Today, most banks provide foreign currency if you request it in advance. Be sure to bring local currency and pack it in different places in your bags. Alert your bank and your credit card company of your travel destination prior to departure. Nothing brings your business trip or vacation to a stand-still faster than frozen accounts. Advise your financial institutions of the destination and length of your stay to avoid a lock-down on your funds. The U.S. has caught up with global chip technology used worldwide making it easier to keep a watchful eye on your credit card. Keep in mind that some destinations such as Cuba and Myanmar do not accept credit cards and do not have ATMs yet.
Question 5: What should I do with my Travel Documents & Passport?
Important Travel Document Practices: Make copies of these important travel documents: front & VISA page of passport, driver’s license, ATM/debit card, credit cards, birth certificate, travel & medical evacuation insurance cards. Be sure to leave a copy with a trusted business partner or family member, for use in an emergency. Tuck copies safely away in your carry-on baggage.
Question 6: How do I handle the Local Language?
There’s an APP for THAT! Learn a few words of the local language and practice your pronunciation skills using an app like Duolingo or by downloading an e-book like Access to Asia that is jam-packed with greetings and indispensable phrases including: “Good morning,” “Good afternoon,” “Good evening,” ”Good-bye,” “Excuse me,” “My name is Sharon,” “Please,” and “Thank you.”
Question 7: One of the most dreaded factors when it comes to global travel has to be jet lag. Any tips on how to handle it appropriately?
YES: Hydrate with water and electrolytes. Plan to arrive a day in advance if possible. Prepare to acclimate to your destination by setting your watch to the destination time zone in advance. Bring noise-reducing headphones on board to get sleep on the plane. Upon arrival, plan to spend time exercising or sitting in sunlight. Download soothing music, sounds of nature or “white noise” to your iPod to facilitate sleep in your hotel. Pack melatonin or natural sleep aids, if helpful. If possible, schedule a massage to ease those stiff joints.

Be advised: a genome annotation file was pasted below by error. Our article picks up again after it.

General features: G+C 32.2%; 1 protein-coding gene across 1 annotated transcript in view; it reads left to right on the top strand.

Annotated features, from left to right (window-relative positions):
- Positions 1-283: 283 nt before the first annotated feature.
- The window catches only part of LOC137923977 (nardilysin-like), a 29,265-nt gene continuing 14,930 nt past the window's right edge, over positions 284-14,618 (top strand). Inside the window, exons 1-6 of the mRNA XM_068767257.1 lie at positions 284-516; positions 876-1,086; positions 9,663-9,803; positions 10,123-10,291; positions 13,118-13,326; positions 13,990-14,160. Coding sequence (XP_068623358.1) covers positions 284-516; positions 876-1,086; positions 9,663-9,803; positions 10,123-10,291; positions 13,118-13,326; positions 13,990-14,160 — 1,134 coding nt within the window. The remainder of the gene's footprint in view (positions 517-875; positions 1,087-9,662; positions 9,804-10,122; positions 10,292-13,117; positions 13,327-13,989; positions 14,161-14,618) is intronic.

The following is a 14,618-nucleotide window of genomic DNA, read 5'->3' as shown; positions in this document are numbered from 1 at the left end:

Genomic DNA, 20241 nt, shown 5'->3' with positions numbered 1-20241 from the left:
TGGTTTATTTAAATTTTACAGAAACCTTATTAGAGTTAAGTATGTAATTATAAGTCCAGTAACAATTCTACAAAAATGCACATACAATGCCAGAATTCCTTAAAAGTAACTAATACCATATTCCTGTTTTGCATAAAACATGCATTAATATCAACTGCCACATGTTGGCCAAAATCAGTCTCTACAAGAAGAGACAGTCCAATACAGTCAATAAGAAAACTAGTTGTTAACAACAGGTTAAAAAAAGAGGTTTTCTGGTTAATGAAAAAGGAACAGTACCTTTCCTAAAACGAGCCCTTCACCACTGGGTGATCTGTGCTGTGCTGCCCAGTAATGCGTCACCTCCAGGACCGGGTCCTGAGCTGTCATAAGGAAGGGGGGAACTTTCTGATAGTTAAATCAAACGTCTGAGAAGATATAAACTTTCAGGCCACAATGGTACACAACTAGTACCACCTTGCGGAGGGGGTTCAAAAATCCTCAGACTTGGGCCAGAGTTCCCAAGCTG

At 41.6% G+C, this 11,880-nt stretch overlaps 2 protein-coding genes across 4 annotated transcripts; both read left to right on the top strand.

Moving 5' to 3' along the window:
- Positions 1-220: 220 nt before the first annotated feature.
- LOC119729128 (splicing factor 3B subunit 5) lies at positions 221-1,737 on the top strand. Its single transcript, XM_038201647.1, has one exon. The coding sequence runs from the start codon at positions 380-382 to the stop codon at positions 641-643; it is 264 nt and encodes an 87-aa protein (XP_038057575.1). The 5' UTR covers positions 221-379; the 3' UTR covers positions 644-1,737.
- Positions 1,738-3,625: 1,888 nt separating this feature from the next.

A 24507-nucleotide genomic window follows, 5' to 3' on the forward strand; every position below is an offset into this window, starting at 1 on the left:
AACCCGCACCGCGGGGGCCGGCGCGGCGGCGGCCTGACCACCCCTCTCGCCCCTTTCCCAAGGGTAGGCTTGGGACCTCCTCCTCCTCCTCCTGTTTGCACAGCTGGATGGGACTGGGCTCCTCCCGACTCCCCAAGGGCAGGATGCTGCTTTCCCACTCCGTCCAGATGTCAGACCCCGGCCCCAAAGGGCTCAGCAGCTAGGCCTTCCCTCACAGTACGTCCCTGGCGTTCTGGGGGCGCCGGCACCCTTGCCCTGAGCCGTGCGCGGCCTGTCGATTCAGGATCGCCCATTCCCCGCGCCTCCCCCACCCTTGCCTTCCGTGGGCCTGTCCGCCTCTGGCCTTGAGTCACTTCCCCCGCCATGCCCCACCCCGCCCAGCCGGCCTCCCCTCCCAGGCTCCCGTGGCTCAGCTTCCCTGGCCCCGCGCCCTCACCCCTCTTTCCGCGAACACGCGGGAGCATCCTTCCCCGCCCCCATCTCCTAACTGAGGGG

No matter where your travels may take you, careful forethought and proper preparation are certainly worth their weight in gold.
Sharon Schweitzer, J.D., is a cross-cultural consultant, an international protocol expert and the founder of Protocol & Etiquette Worldwide. Schweitzer is accredited in intercultural management, is a regular on-air contributor and has been quoted by BBC Capital, Investor’s Business Daily, Fortune, Inc., The New York Times, The Vancouver Sun, The Bangkok Post and numerous other media. She is the best-selling, international award-winning author of Access to Asia: Your Multicultural Business Guide, which was named to the Best Books of 2015 by Kirkus Reviews. For more of Sharon’s insight, follow her on The Huffington Post, www.twitter.com/austinprotocol and www.facebook.com/protocolww.
Photo Credit: U.S. Army, Spc. Michael Camacho